In steps Phaeton Black.  I admit that it took me a while to warm up to this guy.  He is rather juvenile and thinks with his crotch instead of his brain.  Probably because most people thinks he nuts due to all of the paranormal sightings he has, but still.  He showed an appalling lack of discretion and caution, but I did finally start to appreciate his character.  He’s a flirt and a player, with no plans of ever getting shackled to one woman.  He doesn’t want kids, either, because he’s afraid that they will be as messed up as he is.  After the death of his mother when he was a young lad, his father had no patience for Phaeton or his supernatural abilities, and quickly packed him off to boarding school.  Poor guy.  I guess an emotional blow like that will warp anyone, especially a guy who sees all of the scary things that go bump in the night.  Best to just pretend to not see them at all.

When America Jones takes him hostage in a dark alley, Phaeton is quick to turn the tables on the desperate lass.  Even though he’s the one held at knife-point, he is quick to take advantage of the situation.  This is the only part of the story that I didn’t like.  I wanted Phaeton to be noble.  He wasn’t.  He was a cad at best, and a sex offender at worst.  Yuck.  Not sexy, not worthy of high regard, and it took almost the entire book for him to redeem himself in my eyes. 

I enjoyed the world building here, and found the addition of paranormal beasts to Victorian England fun and interesting.  Well, not fun for Phaeton, but certainly entertaining for me.  This guy is oozing with supernatural abilities, but because he has repressed them and never learned how to use them, he finds sightings of supernatural creatures disturbing.  America embraces her gifts, and she longs for Phaeton to do the same.  It’s not healthy to suppress  all of that power, and it puts him at a distinct disadvantage when the beasties are on the prowl for a new victim to snack on.  Phaeton’s association with Dr Exeter, a mysterious meddler with powers that give Phaeton pause, slowly convinces him look at his own abilities in a new light.  I am extremely hopeful that between America and Exeter, Phaeton will learn how to develop his gifts without worrying about how others perceive him.   After getting into trouble with his superiors at Scotland Yard, and his father’s rejection, though, I understand his reluctance to do that.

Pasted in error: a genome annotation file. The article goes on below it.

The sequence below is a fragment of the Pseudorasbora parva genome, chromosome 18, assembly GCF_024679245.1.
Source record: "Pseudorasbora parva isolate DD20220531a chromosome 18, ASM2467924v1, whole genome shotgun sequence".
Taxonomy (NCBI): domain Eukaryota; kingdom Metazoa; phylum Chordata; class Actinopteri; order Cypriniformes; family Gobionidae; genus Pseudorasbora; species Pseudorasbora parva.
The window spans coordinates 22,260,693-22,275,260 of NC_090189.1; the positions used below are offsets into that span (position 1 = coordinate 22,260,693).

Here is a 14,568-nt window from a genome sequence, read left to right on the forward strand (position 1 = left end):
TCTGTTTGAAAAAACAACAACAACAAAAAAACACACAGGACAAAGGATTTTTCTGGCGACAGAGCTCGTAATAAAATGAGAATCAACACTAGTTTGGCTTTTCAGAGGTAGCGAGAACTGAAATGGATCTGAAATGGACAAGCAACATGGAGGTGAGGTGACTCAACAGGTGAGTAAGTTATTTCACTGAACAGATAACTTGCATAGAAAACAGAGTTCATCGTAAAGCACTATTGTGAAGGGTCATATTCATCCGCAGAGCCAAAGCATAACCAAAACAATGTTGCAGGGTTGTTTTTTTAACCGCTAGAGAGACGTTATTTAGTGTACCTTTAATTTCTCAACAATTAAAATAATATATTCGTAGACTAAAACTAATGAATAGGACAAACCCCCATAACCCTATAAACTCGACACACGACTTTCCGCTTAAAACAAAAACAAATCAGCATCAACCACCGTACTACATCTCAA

The pacing faltered near the end, but otherwise I had a hard time putting the book down.  I loved America and Exeter, and once Phaeton’s questionable charms finally wore me down, I liked him, too.  It just took a lot longer because he has so many flaws and weaknesses.  Once he started thinking with the head on his shoulders, and not the head in his pants, I did find him much more likeable, and now I can hardly wait for his next adventure.

Grade:  B, leaning to a B+

Review copy provided by Bewitching Book Tours

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Teaser Tuesday–An Affair with Mr. Kennedy by Jillian Stone

The weekend was all about Mr. Kennedy. What a luscious hunk of man he is.  I love this book, and hated every interruption I suffered while trying to savor this read.  The chemistry between Zak and Cassie was electric, and I could readily believe that he had the power to sweep this intelligent and stubborn woman right off of her feet.

She tucked her arm in his.  He took a long appreciative glance at the lovely woman by his side.  Indeed, she was stunning.  This was the second time in so many days that he wondered what she might look like in nothing at all. “You are entirely too distracting.”

“What was that, Zak?”

He exhaled.  “I’m having wicked thoughts about you.”

And then there is this passage, that surely sent Cassie’s heart galloping out of control.

He turned her in small circles and no longer waltzed at a respectable distance.  Candlelight from the ballroom chandeliers whirled around his face.  Blue eyes deepened to violet as his gaze fell to her mouth.